Marquard teaches Lesotho rugby lesson

LADYBRAND — Lesotho rugby’s inexperience was exposed in front of an appreciative “home” crowd in Ladybrand as they played against Marquard on Saturday.

Looking to build on their close match in Qwaqwa, the Basotho in blue went down valiantly to the technically and tactically superior South African team.

Lesotho were hoping that strength and fitness would be enough to make up for their status as a new club with a number of beginners filling the team sheet.

The tone of the game was set from the kick off, with Lesotho fumbling the ball and giving away a penalty from the ensuing scrum. Only some excellent last man defending from debutant Calvin Alize prevented the visitors taking an immediate lead.

They did not, however, have to wait long. Lesotho were unsure in defence, committing too many men in the breakdown to rucks that were not there for the taking, and leaving large overlaps which Marquard were quick to exploit.

Their line out also let them down, especially after the exit of key player Kgauhelo Raphepheng from the game.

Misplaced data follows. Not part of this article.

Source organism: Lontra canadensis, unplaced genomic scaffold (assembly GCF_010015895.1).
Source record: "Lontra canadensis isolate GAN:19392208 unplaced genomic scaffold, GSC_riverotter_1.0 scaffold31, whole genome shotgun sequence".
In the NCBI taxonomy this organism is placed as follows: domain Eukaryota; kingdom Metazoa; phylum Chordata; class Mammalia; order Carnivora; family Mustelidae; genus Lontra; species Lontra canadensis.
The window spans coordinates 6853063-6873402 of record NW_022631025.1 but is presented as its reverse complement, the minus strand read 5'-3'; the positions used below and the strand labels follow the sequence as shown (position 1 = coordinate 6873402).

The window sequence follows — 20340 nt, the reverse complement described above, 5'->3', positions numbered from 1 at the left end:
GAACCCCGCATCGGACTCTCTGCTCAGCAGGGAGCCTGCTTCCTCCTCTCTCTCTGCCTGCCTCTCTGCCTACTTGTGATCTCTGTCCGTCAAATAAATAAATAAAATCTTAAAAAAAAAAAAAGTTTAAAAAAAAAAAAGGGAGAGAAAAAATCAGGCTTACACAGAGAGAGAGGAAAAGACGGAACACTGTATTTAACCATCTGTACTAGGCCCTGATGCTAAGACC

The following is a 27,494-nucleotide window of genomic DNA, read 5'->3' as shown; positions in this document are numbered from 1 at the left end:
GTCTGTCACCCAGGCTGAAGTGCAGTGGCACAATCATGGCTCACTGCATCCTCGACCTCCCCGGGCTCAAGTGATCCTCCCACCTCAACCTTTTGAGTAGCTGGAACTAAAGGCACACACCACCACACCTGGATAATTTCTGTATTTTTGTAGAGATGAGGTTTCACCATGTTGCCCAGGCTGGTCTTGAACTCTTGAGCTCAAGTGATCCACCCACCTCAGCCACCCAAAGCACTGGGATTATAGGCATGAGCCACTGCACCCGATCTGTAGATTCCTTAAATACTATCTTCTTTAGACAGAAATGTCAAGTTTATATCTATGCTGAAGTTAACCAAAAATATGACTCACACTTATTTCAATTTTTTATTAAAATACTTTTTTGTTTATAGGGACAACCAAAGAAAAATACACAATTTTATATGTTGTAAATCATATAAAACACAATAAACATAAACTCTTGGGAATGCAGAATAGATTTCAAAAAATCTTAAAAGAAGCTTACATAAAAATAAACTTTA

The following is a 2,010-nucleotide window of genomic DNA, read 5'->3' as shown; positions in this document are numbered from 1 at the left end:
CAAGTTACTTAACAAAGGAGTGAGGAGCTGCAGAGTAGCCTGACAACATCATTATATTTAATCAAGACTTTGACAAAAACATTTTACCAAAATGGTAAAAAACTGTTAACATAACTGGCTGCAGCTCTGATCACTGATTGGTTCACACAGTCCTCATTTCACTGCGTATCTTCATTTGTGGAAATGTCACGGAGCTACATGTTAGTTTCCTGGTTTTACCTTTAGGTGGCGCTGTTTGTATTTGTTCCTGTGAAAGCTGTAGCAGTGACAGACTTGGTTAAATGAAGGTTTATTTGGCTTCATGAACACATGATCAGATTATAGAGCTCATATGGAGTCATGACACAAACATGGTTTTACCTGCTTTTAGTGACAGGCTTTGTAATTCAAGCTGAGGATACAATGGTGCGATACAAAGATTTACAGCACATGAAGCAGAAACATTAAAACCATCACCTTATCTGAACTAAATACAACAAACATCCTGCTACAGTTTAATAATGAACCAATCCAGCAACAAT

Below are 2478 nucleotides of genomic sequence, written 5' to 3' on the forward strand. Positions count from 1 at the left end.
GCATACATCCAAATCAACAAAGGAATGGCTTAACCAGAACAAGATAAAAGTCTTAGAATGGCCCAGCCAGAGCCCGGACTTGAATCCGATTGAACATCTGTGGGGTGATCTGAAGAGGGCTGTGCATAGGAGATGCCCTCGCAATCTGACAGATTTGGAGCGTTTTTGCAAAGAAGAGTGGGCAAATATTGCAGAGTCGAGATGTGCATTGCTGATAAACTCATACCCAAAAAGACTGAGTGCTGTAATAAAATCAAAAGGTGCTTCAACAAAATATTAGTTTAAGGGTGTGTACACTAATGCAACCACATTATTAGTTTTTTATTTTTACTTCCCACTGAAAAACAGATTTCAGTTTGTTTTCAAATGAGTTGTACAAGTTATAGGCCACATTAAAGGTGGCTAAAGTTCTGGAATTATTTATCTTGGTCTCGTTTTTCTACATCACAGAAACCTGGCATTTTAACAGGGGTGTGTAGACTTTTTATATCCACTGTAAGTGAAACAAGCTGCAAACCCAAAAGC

But one thing the home side could not be found wanting of was heart and aggression. Early in the first half it became clear that Lesotho was playing more for pride than victory.

Big hits in defence from Ian Brooke, together with committed forward running from Lisitso and Relebohile Motjamela saw Lesotho march up the field before a penalty gave them a chance to register some points.

Unfortunately the kick ricocheted off the wrong side of the post.

At this point it looked like their heads might drop as Marquard kept up the pressure and ran in a number of tries.

The second half began badly for Lesotho, with confusion in the line up meaning just 13 players began the second half and Marquard quickly took advantage of their two man overlap.

From there Lesotho began to stem the tide. Helped with a large squad and good fitness levels they began to put pressure on the tiring Marquard.

Following a string of majestic charges from the front Lesotho were rewarded with a penalty on the five-metre line, which saw Rethabile Sekola break through for his second try in two games.

Lesotho emerged battered and bloodied but defiant. Their lack of resources was all to obvious by the number of ripped polo shirts they had been playing in. They had certainly taken a beating, but held their heads high, proud of the efforts they had put in.

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